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When a Self-Check results in a “Proceed,” the buyer would receive a transaction number with the identifying information submitted for the Self-Check. The NICS would save the transaction number and information (such as date of birth) associating the number with the buyer until the Self-Check expires. All other information about the buyer would be destroyed within 24 hours, as the law requires the NICS to do for all “allowed transactions.” The seller, in turn, would match the buyer’s government-issued picture ID to the Self-Check response and validate the response through a website. The validation process would not require information about the gun and would be designed so the NICS would not keep records on the seller’s identity.

Sellers could receive immunity for later misuse of the gun as an incentive to keep records of Self-Checks. The Self-Check validation response would provide the seller a record of the transaction, supporting immunity claims, proving compliance if the check is required, and assisting law enforcement in crime gun traces. NICS Self-Checks could be valid for 30 days, like current NICS checks, or for another agreed upon period of time, allowing a buyer to do the check before meeting the seller.

Gun self-checks were proposed after the defeat in 2013 of the Manchin-Toomey amendment that mandated checks through dealers on private gun show and internet sales. The late Oklahoma Sen. Tom CoburnThomas (Tom) Allen CoburnCOVID response shows a way forward on private gun sale checks Inspector general independence must be a bipartisan priority in 2020 Congress must protect federal watchdogs MORE introduced an amendment, co-sponsored by the late Arizona Sen. John McCainJohn Sidney McCainCindy McCain endorses Biden: He's only candidate 'who stands up for our values' Biden says Cindy McCain will endorse him Biden's six best bets in 2016 Trump states MORE, to establish an “internet-based, consumer portal” allowing persons to run a NICS “self-background check.” A positive NICS response served as a 30-day “temporary permit” for private gun sales. Coburn argued that easier checks achieve better compliance. Congressional interest in gun measures faded quickly, however, and the self-check idea was never fully explored.

Last year we witnessed another stalemate on expanding gun background checks. The House bill passed in February 2019 would once again have shoehorned private gun transfers into the NICS process created for dealers. The President threatened to veto the bill as an undue burden on Second Amendment rights.

Subsequently, after last year’s mass shootings, the Attorney General floated an idea for expanding checks to private commercial gun sales by supplementing dealers with ATF-authorized “licensed transfer agents” as additional places to do checks and create sales records. That proposal would do little to reduce the inconvenience to the seller and buyer — both would still have to appear before a licensee with the gun and pay a fee. Nor does the idea assuage persistent concerns of gun rights advocates that records on private gun sales kept by ATF licensees is “a prelude to having national registration of guns.”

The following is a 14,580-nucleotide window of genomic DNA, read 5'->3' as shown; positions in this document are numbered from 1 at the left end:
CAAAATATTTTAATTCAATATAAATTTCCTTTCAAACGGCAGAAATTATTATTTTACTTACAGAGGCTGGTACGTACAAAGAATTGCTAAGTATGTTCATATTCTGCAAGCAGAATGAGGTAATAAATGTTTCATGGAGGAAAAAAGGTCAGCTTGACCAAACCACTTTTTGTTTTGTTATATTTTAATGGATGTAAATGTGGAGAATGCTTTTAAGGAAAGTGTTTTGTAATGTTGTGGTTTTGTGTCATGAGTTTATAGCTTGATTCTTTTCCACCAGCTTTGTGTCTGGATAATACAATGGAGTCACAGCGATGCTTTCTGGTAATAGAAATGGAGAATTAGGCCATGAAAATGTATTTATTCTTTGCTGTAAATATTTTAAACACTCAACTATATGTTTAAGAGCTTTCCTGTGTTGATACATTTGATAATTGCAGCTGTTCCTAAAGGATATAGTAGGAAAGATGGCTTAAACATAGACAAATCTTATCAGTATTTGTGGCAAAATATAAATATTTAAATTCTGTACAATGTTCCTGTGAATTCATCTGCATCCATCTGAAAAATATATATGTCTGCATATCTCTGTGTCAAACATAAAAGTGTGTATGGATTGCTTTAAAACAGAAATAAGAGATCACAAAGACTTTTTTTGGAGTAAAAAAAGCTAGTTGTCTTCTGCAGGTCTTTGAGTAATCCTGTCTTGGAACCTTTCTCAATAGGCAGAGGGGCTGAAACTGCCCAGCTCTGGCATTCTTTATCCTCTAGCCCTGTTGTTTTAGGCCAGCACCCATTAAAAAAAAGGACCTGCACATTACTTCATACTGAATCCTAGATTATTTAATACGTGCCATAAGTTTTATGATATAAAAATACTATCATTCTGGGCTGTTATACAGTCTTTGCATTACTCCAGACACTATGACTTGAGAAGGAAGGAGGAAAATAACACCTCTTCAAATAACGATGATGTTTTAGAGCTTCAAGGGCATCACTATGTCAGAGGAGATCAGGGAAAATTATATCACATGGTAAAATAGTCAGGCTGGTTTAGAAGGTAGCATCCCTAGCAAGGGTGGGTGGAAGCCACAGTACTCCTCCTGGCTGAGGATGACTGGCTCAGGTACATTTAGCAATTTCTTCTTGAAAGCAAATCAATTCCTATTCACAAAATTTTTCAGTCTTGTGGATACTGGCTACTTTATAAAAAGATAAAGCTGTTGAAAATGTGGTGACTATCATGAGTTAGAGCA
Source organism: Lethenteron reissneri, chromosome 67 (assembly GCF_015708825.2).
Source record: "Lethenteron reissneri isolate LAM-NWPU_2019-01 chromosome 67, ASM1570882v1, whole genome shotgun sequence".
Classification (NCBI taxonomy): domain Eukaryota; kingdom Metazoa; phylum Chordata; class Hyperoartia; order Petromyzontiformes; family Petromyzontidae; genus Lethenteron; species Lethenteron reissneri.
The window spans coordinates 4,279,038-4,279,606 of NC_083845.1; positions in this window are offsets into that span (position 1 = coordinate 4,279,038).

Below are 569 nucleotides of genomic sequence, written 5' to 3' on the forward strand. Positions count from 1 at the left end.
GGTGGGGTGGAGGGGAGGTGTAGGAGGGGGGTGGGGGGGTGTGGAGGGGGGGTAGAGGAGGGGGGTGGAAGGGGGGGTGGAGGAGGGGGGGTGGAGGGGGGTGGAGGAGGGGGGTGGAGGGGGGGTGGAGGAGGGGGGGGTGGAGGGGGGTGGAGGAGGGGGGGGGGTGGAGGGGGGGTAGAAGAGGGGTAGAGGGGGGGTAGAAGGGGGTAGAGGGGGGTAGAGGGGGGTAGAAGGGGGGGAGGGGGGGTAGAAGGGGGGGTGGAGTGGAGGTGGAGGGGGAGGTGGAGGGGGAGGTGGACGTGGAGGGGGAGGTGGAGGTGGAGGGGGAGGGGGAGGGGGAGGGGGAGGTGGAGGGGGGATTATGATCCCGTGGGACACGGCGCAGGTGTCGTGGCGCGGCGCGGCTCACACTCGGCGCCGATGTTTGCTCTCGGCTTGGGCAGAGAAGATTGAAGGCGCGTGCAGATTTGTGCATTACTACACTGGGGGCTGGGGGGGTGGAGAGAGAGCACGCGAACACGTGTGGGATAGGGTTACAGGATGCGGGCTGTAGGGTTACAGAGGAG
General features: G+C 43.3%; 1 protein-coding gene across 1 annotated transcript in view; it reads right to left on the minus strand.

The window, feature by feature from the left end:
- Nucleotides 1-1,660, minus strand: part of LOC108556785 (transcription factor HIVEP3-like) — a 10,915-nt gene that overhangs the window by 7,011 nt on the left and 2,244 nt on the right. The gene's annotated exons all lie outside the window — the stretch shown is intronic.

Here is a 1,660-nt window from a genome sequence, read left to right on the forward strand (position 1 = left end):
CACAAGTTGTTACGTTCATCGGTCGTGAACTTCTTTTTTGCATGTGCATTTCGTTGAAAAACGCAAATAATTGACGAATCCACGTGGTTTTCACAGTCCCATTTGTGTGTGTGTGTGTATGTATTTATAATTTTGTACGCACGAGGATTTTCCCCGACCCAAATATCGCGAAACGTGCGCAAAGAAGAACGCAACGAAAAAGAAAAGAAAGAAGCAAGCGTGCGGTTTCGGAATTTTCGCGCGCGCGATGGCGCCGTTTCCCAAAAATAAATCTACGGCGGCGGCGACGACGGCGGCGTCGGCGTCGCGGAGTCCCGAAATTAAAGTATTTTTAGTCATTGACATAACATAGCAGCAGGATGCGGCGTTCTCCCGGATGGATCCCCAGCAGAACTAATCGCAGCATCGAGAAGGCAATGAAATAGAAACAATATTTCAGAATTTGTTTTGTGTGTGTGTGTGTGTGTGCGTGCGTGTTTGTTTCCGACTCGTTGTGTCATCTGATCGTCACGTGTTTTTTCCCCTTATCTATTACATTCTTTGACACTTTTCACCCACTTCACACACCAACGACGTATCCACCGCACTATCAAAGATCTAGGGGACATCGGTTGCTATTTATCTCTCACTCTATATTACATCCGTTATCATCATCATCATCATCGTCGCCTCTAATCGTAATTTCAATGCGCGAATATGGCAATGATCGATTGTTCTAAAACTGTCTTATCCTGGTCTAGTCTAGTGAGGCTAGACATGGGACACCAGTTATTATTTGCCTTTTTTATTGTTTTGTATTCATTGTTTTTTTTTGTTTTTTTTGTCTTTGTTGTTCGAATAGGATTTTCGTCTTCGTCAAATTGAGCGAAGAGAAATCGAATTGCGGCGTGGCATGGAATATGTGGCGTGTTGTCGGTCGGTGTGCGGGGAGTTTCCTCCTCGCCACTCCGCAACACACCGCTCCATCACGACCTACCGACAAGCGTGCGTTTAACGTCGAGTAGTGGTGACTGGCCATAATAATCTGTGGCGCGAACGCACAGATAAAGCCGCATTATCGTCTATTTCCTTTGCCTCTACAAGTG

The fact is, insisting on in-person transactions involving ATF licensees to create chain of title records on private gun sales has been a political Achilles heel of federal background check expansion proposals.

Giving gun owners access to buyer eligibility information through NICS Self-Checks would help diminish private firearm sales as a gun source for prohibited persons. Self-Checks can simplify compliance for both federal and state private sale checks when mandated and empower gun owners to conveniently do checks even when they are not required.

NICS Self-Checks should be part of the discussion on “universal” gun background checks in November’s election. Some will oppose the idea, saying: “Background checks won’t stop criminals from getting guns.” Responsible gun owners can respond by saying: “With NICS Self-Check, I can be sure a criminal won’t get my gun.”

Frank A. S. Campbell is a former Deputy Assistant Attorney General in the Office of Legal Policy at the U.S. Department of Justice and FBI Assistant General Counsel who was one of the original designers of the NICS, writing its regulations and helping oversee its first ten years of operation.  He currently serves as CEO of Highland Strategies, LLC, a security consulting firm in Washington, D.C.